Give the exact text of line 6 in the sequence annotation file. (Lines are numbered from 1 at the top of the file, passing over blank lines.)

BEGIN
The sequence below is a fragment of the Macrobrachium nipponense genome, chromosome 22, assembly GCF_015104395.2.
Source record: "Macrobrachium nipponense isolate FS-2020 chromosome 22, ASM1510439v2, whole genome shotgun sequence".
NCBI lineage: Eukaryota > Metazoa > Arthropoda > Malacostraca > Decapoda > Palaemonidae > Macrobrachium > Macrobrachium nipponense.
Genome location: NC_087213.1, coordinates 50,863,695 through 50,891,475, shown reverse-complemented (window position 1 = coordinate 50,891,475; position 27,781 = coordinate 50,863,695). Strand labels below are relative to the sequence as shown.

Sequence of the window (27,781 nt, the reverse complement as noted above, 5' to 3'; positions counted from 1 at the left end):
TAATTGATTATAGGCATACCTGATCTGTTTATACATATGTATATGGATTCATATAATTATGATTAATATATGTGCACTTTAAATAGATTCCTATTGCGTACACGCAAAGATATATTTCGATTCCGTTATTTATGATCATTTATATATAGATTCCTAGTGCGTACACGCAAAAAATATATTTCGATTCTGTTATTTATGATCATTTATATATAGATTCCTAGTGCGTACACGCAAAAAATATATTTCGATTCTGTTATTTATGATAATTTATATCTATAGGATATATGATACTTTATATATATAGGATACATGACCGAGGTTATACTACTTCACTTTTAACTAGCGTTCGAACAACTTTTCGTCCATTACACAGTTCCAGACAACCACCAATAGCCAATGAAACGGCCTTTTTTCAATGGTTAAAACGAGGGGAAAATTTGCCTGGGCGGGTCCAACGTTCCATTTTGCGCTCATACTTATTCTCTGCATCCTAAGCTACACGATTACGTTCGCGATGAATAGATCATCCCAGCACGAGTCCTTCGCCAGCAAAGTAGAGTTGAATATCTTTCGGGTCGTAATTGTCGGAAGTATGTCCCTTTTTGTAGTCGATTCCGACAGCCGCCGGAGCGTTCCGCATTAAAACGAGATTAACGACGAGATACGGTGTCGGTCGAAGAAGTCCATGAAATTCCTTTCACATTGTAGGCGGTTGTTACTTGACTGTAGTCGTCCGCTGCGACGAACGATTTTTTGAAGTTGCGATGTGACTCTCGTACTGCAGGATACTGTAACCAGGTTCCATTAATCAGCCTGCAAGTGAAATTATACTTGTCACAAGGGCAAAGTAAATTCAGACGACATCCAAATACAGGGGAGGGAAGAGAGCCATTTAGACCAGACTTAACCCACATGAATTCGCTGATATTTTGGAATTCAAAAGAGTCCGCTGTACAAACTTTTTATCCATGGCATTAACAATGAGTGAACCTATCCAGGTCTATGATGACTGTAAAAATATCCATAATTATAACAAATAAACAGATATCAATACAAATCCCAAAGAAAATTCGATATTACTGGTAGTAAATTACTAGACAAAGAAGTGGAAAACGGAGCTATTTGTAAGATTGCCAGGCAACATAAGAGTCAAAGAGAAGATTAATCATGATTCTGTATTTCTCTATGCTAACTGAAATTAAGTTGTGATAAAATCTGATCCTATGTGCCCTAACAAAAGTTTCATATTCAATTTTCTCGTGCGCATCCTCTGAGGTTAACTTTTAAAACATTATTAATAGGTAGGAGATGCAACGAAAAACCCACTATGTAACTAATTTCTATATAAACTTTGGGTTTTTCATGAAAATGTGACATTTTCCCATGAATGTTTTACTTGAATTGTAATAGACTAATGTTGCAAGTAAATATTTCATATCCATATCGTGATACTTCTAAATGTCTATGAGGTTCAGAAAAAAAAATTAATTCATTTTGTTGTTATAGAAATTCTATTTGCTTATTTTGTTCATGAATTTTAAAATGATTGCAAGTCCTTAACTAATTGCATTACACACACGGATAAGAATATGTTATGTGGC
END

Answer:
TAATTGATTATAGGCATACCTGATCTGTTTATACATATGTATATGGATTCATATAATTATGATTAATATATGTGCACTTTAAATAGATTCCTATTGCGTACACGCAAAGATATATTTCGATTCCGTTATTTATGATCATTTATATATAGATTCCTAGTGCGTACACGCAAAAAATATATTTCGATTCTGTTATTTATGATCATTTATATATAGATTCCTAGTGCGTACACGCAAAAAATATATTTCGATTCTGTTATTTATGATAATTTATATCTATAGGATATATGATACTTTATATATATAGGATACATGACCGAGGTTATACTACTTCACTTTTAACTAGCGTTCGAACAACTTTTCGTCCATTACACAGTTCCAGACAACCACCAATAGCCAATGAAACGGCCTTTTTTCAATGGTTAAAACGAGGGGAAAATTTGCCTGGGCGGGTCCAACGTTCCATTTTGCGCTCATACTTATTCTCTGCATCCTAAGCTACACGATTACGTTCGCGATGAATAGATCATCCCAGCACGAGTCCTTCGCCAGCAAAGTAGAGTTGAATATCTTTCGGGTCGTAATTGTCGGAAGTATGTCCCTTTTTGTAGTCGATTCCGACAGCCGCCGGAGCGTTCCGCATTAAAACGAGATTAACGACGAGATACGGTGTCGGTCGAAGAAGTCCATGAAATTCCTTTCACATTGTAGGCGGTTGTTACTTGACTGTAGTCGTCCGCTGCGACGAACGATTTTTTGAAGTTGCGATGTGACTCTCGTACTGCAGGATACTGTAACCAGGTTCCATTAATCAGCCTGCAAGTGAAATTATACTTGTCACAAGGGCAAAGTAAATTCAGACGACATCCAAATACAGGGGAGGGAAGAGAGCCATTTAGACCAGACTTAACCCACATGAATTCGCTGATATTTTGGAATTCAAAAGAGTCCGCTGTACAAACTTTTTATCCATGGCATTAACAATGAGTGAACCTATCCAGGTCTATGATGACTGTAAAAATATCCATAATTATAACAAATAAACAGATATCAATACAAATCCCAAAGAAAATTCGATATTACTGGTAGTAAATTACTAGACAAAGAAGTGGAAAACGGAGCTATTTGTAAGATTGCCAGGCAACATAAGAGTCAAAGAGAAGATTAATCATGATTCTGTATTTCTCTATGCTAACTGAAATTAAGTTGTGATAAAATCTGATCCTATGTGCCCTAACAAAAGTTTCATATTCAATTTTCTCGTGCGCATCCTCTGAGGTTAACTTTTAAAACATTATTAATAGGTAGGAGATGCAACGAAAAACCCACTATGTAACTAATTTCTATATAAACTTTGGGTTTTTCATGAAAATGTGACATTTTCCCATGAATGTTTTACTTGAATTGTAATAGACTAATGTTGCAAGTAAATATTTCATATCCATATCGTGATACTTCTAAATGTCTATGAGGTTCAGAAAAAAAAATTAATTCATTTTGTTGTTATAGAAATTCTATTTGCTTATTTTGTTCATGAATTTTAAAATGATTGCAAGTCCTTAACTAATTGCATTACACACACGGATAAGAATATGTTATGTGGC